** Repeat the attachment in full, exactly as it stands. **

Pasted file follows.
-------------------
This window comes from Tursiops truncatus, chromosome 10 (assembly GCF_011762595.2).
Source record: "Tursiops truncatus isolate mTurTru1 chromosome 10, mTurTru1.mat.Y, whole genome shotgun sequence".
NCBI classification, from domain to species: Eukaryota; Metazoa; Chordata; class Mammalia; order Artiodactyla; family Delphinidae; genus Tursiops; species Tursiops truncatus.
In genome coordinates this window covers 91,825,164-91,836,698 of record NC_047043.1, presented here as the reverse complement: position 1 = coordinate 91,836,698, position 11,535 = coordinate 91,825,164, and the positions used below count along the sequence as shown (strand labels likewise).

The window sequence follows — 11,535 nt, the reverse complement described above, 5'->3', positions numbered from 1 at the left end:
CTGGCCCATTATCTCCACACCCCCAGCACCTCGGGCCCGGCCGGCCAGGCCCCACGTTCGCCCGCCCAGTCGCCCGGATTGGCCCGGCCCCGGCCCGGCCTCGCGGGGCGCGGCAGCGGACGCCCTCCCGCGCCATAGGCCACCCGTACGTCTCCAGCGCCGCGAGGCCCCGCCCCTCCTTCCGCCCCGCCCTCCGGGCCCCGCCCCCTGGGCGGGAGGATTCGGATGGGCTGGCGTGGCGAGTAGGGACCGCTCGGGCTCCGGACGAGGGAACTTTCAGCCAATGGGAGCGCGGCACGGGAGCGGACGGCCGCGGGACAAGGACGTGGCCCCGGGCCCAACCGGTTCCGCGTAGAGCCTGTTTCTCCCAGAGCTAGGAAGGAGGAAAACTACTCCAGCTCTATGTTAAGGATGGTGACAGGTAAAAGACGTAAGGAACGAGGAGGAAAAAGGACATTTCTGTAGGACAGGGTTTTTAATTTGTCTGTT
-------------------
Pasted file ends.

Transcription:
This window comes from Tursiops truncatus, chromosome 10 (assembly GCF_011762595.2).
Source record: "Tursiops truncatus isolate mTurTru1 chromosome 10, mTurTru1.mat.Y, whole genome shotgun sequence".
NCBI classification, from domain to species: Eukaryota; Metazoa; Chordata; class Mammalia; order Artiodactyla; family Delphinidae; genus Tursiops; species Tursiops truncatus.
In genome coordinates this window covers 91,825,164-91,836,698 of record NC_047043.1, presented here as the reverse complement: position 1 = coordinate 91,836,698, position 11,535 = coordinate 91,825,164, and the positions used below count along the sequence as shown (strand labels likewise).

The window sequence follows — 11,535 nt, the reverse complement described above, 5'->3', positions numbered from 1 at the left end:
CTGGCCCATTATCTCCACACCCCCAGCACCTCGGGCCCGGCCGGCCAGGCCCCACGTTCGCCCGCCCAGTCGCCCGGATTGGCCCGGCCCCGGCCCGGCCTCGCGGGGCGCGGCAGCGGACGCCCTCCCGCGCCATAGGCCACCCGTACGTCTCCAGCGCCGCGAGGCCCCGCCCCTCCTTCCGCCCCGCCCTCCGGGCCCCGCCCCCTGGGCGGGAGGATTCGGATGGGCTGGCGTGGCGAGTAGGGACCGCTCGGGCTCCGGACGAGGGAACTTTCAGCCAATGGGAGCGCGGCACGGGAGCGGACGGCCGCGGGACAAGGACGTGGCCCCGGGCCCAACCGGTTCCGCGTAGAGCCTGTTTCTCCCAGAGCTAGGAAGGAGGAAAACTACTCCAGCTCTATGTTAAGGATGGTGACAGGTAAAAGACGTAAGGAACGAGGAGGAAAAAGGACATTTCTGTAGGACAGGGTTTTTAATTTGTCTGTT